Adaptive variation in extent and timing of growth of Scottish Scots pine (Pinus sylvestris Linn)
University of Edinburgh and Centre for Ecology and Hydrology, UK
- *Corresponding Author:
- Anandan Govindarajulu
MSc in Forest Geoscience
University of Edinburgh & Centre for Ecology and Hydrology, UK
E-mail: [email protected]
Received March 29, 2014; Accepted April 17, 2014; Published April 25, 2014
Citation: Anandan G (2014) Adaptive variation in extent and timing of growth of Scottish Scots pine (Pinus sylvestris Linn). J Biodivers Endanger Species 2:125. doi:10.4172/2332-2543.1000125
Copyright: © 2014 Anandan G. This is an open-access article distributed under the terms of the Creative Commons Attribution License, which permits unrestricted use, distribution, and reproduction in any medium, provided the original author and source are credited.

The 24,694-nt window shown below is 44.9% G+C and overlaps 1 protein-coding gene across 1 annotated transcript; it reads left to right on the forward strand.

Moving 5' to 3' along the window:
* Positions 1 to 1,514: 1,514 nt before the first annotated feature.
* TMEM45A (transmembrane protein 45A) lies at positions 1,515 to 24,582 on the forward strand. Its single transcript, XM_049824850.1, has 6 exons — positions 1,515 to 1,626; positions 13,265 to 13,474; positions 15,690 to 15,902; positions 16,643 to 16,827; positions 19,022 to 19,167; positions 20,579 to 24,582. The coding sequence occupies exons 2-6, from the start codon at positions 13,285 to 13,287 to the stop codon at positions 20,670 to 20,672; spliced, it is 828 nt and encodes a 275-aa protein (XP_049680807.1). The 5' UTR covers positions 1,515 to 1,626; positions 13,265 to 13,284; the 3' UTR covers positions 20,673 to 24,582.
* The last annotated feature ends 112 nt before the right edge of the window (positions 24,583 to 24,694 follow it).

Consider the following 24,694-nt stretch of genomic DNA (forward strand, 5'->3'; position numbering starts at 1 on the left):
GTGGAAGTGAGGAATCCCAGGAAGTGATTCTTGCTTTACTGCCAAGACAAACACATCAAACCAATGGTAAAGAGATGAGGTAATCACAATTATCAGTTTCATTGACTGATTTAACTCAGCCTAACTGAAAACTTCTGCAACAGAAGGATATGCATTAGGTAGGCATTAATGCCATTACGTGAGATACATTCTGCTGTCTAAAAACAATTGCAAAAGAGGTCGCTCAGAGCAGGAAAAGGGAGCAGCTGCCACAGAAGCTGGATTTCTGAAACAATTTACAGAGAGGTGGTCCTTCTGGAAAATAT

Local adaptation is a key consideration for forestry related activities, particularly when seed is transferred from one seed zone to another for afforestation. Locally adapted trees may show differences in growth when planted in sites other than their origin. Scots pine is one of the most valuable commercial timber trees with higher rate of growth. Although growth differences have been noted in the past, the extent to which Scottish Scots pines are locally adapted at the population level has remained unclear. In this dissertation, some aspects of local adaptation in pine are discussed and previous work is reviewed (essay review) and then (research paper) an experimental trial is presented in which genetic differences among populations and families from the Scottish Scots pine distribution are tested using growth as a measure of performance. Differences are related to climatic variables from the sites of origin of the seed. Finally, the role of provenance/progeny trials or common garden tests in researching local adaptation is also discussed.